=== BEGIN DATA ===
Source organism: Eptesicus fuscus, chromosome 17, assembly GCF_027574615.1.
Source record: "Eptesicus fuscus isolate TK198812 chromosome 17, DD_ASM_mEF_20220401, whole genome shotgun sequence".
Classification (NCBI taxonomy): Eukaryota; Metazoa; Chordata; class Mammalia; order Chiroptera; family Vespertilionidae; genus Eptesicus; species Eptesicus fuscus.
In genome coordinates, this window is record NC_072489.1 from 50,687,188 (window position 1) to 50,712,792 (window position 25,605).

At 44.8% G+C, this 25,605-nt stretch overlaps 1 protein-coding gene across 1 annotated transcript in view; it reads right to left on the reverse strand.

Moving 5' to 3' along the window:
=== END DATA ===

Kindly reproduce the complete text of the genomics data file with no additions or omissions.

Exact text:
Source organism: Eptesicus fuscus, chromosome 17, assembly GCF_027574615.1.
Source record: "Eptesicus fuscus isolate TK198812 chromosome 17, DD_ASM_mEF_20220401, whole genome shotgun sequence".
Classification (NCBI taxonomy): Eukaryota; Metazoa; Chordata; class Mammalia; order Chiroptera; family Vespertilionidae; genus Eptesicus; species Eptesicus fuscus.
In genome coordinates, this window is record NC_072489.1 from 50,687,188 (window position 1) to 50,712,792 (window position 25,605).

At 44.8% G+C, this 25,605-nt stretch overlaps 1 protein-coding gene across 1 annotated transcript in view; it reads right to left on the reverse strand.

Moving 5' to 3' along the window: